Instead, much of Brady’s drop in production was schematic. He attempted 35.6 passes per game in 2018, his lowest number since 2010. If Brady had attempted 624 passes, his number from 2015 and less than 3.5 a game more than he actually did, and put up fantasy numbers at the same rate, he’d have had 322.5 points in 2018 and finished as QB7. With the Patriots leaning increasingly on the running game and supplementing that with Damien Harris this year, Brady might not be old, but his fantasy stock is down nonetheless.

#9: So that means you can dive on Patriots running backs, right?

If Brady’s stock is down because the team is running more, logic would dictate that the running backs are that much more valuable. Except … this is still Bill Belichick’s roster. With James White as the pass-catching back and Sony Michel, Harris, and Rex Burkhead all there to battle for carries (not to mention whatever bit of vulturing James Develin does), it’s tough to decide who to rely on. The Patriots haven’t had the same running back lead the team in rushing yards since Corey Dillon in 2004-2006 and have only had a single back (LeGarrette Blount in 2015-2016) even do it in two straight years in the last five.

Best guess: There will be value in the Patriots backfield in 2019, in DFS leagues at a bare minimum. White finished 2018 as the No. 7 back while Michel got almost to 1,000 yards from scrimmage despite missing three games and splitting time. What does this mean for you in fantasy? Well, it means you need to find value. Michel should be the No. 1 (with White as 1A) to start the year, but concerns about Michel’s knee are real. But he’s going as the No. 25 back off the board (per Fantasy Football Calculator ADP), and if he loses time (to injury, Harris, or both), he’s going to struggle to reach it. In other words, if I’m drafting a Patriots back in 2019, it’s Harris (the 51st back off the board) and not Michel.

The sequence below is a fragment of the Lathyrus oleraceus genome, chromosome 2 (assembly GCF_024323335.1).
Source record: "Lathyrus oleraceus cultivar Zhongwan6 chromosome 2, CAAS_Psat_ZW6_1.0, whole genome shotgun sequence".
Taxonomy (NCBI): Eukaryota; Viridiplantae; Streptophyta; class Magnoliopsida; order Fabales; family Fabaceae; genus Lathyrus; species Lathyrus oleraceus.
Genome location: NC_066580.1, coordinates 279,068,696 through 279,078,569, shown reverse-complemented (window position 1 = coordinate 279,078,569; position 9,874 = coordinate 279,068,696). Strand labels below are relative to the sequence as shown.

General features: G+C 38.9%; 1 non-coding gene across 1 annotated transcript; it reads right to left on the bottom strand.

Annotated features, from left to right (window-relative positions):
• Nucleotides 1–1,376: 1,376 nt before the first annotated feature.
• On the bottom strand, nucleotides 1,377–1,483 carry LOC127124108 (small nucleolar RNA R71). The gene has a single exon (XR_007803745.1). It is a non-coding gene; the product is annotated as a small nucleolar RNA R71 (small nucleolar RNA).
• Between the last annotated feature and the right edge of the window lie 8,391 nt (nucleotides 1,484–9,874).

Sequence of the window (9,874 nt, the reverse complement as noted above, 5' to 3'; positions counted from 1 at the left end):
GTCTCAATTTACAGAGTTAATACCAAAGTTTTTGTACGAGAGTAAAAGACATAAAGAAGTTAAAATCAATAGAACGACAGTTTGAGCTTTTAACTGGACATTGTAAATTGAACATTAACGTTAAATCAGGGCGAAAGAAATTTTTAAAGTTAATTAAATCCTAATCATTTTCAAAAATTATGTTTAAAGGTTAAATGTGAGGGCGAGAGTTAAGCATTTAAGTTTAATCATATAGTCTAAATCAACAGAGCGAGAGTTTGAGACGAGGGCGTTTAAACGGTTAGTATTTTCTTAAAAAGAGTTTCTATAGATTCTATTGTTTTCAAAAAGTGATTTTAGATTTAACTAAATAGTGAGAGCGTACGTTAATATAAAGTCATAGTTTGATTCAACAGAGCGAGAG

#10: How high is Julian Edelman’s ceiling?

Edelman finished as the No. 22 receiver in 2018 despite missing the first four games of the year to suspension and having missed all of 2017. He was ninth in PPR scoring and sixth in targets from Week 5 on. And that was with Gronkowski and Josh Gordon on the roster. One is retired, and the other … well, who knows what we will or won’t get out of Gordon in 2019.

Edelman? He was a top-20 receiver in 2013, 2014, and 2016, in seasons with plenty of competition for targets, starting with Gronkowski and on down. In 2019, there are plenty of mouths to feed in New England, but Edelman should be the unquestioned No. 1 target for the first time in his career.

Best guess: If we’re just talking ceiling, Edelman could easily finish the year as a top-seven (or so) receiver, especially if the tight ends flounder and/or N’Keal Harry doesn’t develop. That’s too high to take him, but among the receivers going in the mid-teens at the position (other than Tyreek Hill, who is a different question for these purposes), Edelman probably has the highest ceiling.